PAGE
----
The potential of telecommuting to alter travel patterns—and even mitigate congestion during peak hours—has sparked interest among transportation planners. Despite this potential, however, the actual impact of telecommuting on traffic has remained an open question.
In a recent study, U of M researchers examined the impacts of telecommuting on travel behavior in the Twin Cities metropolitan area. One key finding: regular, non-daily telecommuting is on the rise. While those who telecommuted every day dropped, the number of people who telecommuted once a week or more increased.
Despite having more similar roles at home and work than ever before, U.S. men and women continue to have different travel behavior. Employed men spend more time commuting and less time on errands and other household support trips than women do. What causes the difference?
Researchers led by Yingling Fan, associate professor in the U’s Humphrey School of Public Affairs, tested competing theories. They analyzed publicly available data in various ways across groups of workers with different types of family structures.
A recent report issued by the U.S. Census Bureau looks at commuting patterns by U.S. workers in 2013 using data from the American Community Survey. It highlights differences in rates of automobile commuting by key population characteristics such as age, race, ethnicity, and the types of communities in which workers live.
You can also find an extensive analysis of commuting behavior that was produced locally. In a recent multifaceted study sponsored by the Metropolitan Council and the Minnesota Department of Transportation, U of M researchers analyzed travel behavior over time in the Twin Cities.
CTS aired a new video—”How does University of Minnesota research make a difference?”—at our Annual Meeting and Awards Luncheon on April 6. The video highlights research initiatives from 2014-2015, including projects focused on flashing left-turn signals at intersections, “self-healing” pavement, and transit amenities.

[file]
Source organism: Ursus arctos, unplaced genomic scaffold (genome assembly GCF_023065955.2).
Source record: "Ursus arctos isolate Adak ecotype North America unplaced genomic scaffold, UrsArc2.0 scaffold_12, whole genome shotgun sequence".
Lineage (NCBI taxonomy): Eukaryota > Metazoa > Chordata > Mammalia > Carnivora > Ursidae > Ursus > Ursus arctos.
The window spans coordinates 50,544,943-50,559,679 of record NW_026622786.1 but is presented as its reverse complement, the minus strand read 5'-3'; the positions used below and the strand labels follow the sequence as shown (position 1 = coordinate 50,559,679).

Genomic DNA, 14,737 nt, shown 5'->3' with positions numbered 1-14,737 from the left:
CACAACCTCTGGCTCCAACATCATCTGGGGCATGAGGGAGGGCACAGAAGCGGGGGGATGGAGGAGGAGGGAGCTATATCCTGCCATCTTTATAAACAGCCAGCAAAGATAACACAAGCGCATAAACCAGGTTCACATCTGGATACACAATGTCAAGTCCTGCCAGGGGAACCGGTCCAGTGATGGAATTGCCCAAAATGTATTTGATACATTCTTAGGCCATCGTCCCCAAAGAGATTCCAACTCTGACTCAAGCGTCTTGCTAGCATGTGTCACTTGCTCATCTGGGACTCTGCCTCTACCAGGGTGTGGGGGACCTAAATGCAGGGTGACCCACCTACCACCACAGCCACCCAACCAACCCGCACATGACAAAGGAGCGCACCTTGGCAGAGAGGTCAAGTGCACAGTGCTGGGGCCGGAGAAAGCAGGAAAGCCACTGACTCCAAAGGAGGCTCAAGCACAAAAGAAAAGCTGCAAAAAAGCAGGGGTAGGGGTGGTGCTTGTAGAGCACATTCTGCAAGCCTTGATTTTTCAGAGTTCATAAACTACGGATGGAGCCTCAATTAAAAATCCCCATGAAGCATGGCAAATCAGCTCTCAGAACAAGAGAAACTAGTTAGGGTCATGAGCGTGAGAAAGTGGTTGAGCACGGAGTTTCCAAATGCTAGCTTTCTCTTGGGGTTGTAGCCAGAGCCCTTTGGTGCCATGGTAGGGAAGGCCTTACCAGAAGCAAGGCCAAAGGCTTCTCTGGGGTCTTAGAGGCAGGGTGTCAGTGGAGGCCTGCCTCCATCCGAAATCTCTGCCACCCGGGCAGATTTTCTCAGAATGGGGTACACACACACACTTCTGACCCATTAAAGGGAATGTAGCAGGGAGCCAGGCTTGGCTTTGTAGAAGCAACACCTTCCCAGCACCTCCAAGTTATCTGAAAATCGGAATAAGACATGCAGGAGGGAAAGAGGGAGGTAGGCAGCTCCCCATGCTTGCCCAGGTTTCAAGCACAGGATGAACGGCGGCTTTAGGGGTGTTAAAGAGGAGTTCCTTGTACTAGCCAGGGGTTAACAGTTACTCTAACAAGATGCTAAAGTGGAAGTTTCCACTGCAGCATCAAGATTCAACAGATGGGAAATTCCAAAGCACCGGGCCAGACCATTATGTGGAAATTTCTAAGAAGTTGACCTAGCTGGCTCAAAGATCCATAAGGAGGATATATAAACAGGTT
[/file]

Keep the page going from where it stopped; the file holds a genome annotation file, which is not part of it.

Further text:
Posted in Accessibility (access to destinations)
, Intelligent Transportation Systems (ITS)
, Land use
, Public transit
, Transportation research
, Travel Behavior
, Urban transportation
In recent years, many metropolitan-area highway systems have created high-occupancy toll (HOT) lanes. Typically, the use of these lanes is restricted during peak periods to carpools and those paying a toll for access, which commonly requires enrollment in an electronic tolling program and the use of an electronic transponder.
To better understand why drivers enroll in Minnesota’s MnPASS electronic tolling system, University of Minnesota researchers investigated the factors that drive subscriptions. Their findings indicate that households are more likely to have MnPASS subscriptions in areas where the MnPASS system provides a greater increase in accessibility to jobs.
Something unprecedented has happened to Americans’ travel patterns. Even before the recent recession, total distance traveled per person had started to decline, and the rate of total vehicle travel had begun to steadily decrease as well.
In a new five-part series of research reports sponsored by the Minnesota Department of Transportation and the Metropolitan Council, U of M researchers are delving into a set of rich data encompassing more than four decades of travel behavior surveys to enable the region’s transportation planners to better understand how its residents make decisions about whether, when, where, and why to travel.
A common assumption among transportation planners is that commuters want to minimize their travel time—and that they’ll pay good money to do so. But what if the ability to multitask while traveling alters that choice? Commuters might pick transit over a car—even when the transit alternative takes longer—if it allows them to use their travel time more productively.
“Multitasking is a hallmark of modern life that has the potential to impact not just our transportation behavior but also our location behavior,” says Patricia Mokhtarian, a civil and environmental engineering professor at the Georgia Institute of Technology.
At the CTS Fall Luncheon in December, Mokhtarian discussed her latest research that sheds light on the impact of multitasking behaviors and attitudes on commuters’ mode choice.